Semi-ripe Buxus sempervirens cuttings by Ash Davison
Between mid-summer and mid-autumn is a suitable time to be taking Softwood Semi-ripe Buxus cuttings as new growth is easily distinguishable from the previous season’s growth. Semi-ripe cuttings should be cut from the hard stem from last year whilst the tip shows soft new leaves.
Each cutting should be cut just above a leaf node and placed ideally in water or a polythene bag as you go; this helps the cuttings from drying out. Regularly disinfecting your secateurs with a small amount of washing up liquid and warm water is recommended, when working with Buxus due to the spread of Buxus blight and other fungal diseases. When choosing your cutting from a parterre or from a piece of topiary be sure to keep an eye out for the slightest changes in leaf colour, this can be an early sign of Buxus blight.
Once back in the potting shed I’d recommend having everything you need to hand, such as clean seed trays, secateurs/snips, seed/cutting compost mixed with a perlite & a root hormone of your choice. The ideal cutting needs to be between 10-15cm long and the bottom third should have the soft leaves removed. Before planting the cutting, it is advised to dip the base in water followed by a root hormone to help establish healthy new roots. Place each cutting around the edge of the divided or open tray with the lower leaves in contact with the compost.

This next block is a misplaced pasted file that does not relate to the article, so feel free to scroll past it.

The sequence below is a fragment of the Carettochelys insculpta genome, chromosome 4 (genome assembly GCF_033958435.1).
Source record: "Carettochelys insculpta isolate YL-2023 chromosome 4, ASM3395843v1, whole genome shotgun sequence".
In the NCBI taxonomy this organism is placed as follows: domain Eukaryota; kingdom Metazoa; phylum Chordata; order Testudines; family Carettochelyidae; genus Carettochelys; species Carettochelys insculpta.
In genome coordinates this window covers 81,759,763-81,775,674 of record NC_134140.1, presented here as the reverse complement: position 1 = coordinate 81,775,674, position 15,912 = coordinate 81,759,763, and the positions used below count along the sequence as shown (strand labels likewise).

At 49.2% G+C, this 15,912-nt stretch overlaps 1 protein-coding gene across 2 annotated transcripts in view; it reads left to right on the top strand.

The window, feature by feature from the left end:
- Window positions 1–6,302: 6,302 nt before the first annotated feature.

Label the trays with the date & year, water well and place in a propagator indoor in view of sunlight and protected from frost. Keeping your cuttings in a heated propagator can increase your chances of a faster root development but a non-heated propagator is just as fine if kept frost-free over winter. Once the last chance of frost has passed and new growth is visible, plant out to a larger pot or a suitable position in your garden. The new plant should be fully established in around two years.
Here at Newstead Abbey in the Small Walled Garden myself & the volunteers have begun restoring the inner Dwarf Parterre Buxus Sempervirens ‘suffruticosa’ by taking cuttings from the healthy outer buxus hedge. With the intention for a more affordable approach to replacing areas suffering from Box Blight ‘Cylindrocladium buxicola’.